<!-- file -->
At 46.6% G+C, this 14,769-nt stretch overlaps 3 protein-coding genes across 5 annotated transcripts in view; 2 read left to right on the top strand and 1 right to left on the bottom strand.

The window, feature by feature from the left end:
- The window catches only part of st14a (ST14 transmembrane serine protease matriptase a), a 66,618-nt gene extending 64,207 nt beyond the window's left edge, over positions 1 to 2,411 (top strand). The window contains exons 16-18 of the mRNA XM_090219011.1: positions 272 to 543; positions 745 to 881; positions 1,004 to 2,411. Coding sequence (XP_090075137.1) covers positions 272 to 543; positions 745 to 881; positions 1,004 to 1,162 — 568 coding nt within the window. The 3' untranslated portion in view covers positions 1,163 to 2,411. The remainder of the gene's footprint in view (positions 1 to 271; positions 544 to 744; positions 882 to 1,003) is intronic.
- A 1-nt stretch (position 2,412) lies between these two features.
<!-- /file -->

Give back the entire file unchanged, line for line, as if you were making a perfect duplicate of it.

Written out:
At 46.6% G+C, this 14,769-nt stretch overlaps 3 protein-coding genes across 5 annotated transcripts in view; 2 read left to right on the top strand and 1 right to left on the bottom strand.

The window, feature by feature from the left end:
- The window catches only part of st14a (ST14 transmembrane serine protease matriptase a), a 66,618-nt gene extending 64,207 nt beyond the window's left edge, over positions 1 to 2,411 (top strand). The window contains exons 16-18 of the mRNA XM_090219011.1: positions 272 to 543; positions 745 to 881; positions 1,004 to 2,411. Coding sequence (XP_090075137.1) covers positions 272 to 543; positions 745 to 881; positions 1,004 to 1,162 — 568 coding nt within the window. The 3' untranslated portion in view covers positions 1,163 to 2,411. The remainder of the gene's footprint in view (positions 1 to 271; positions 544 to 744; positions 882 to 1,003) is intronic.
- A 1-nt stretch (position 2,412) lies between these two features.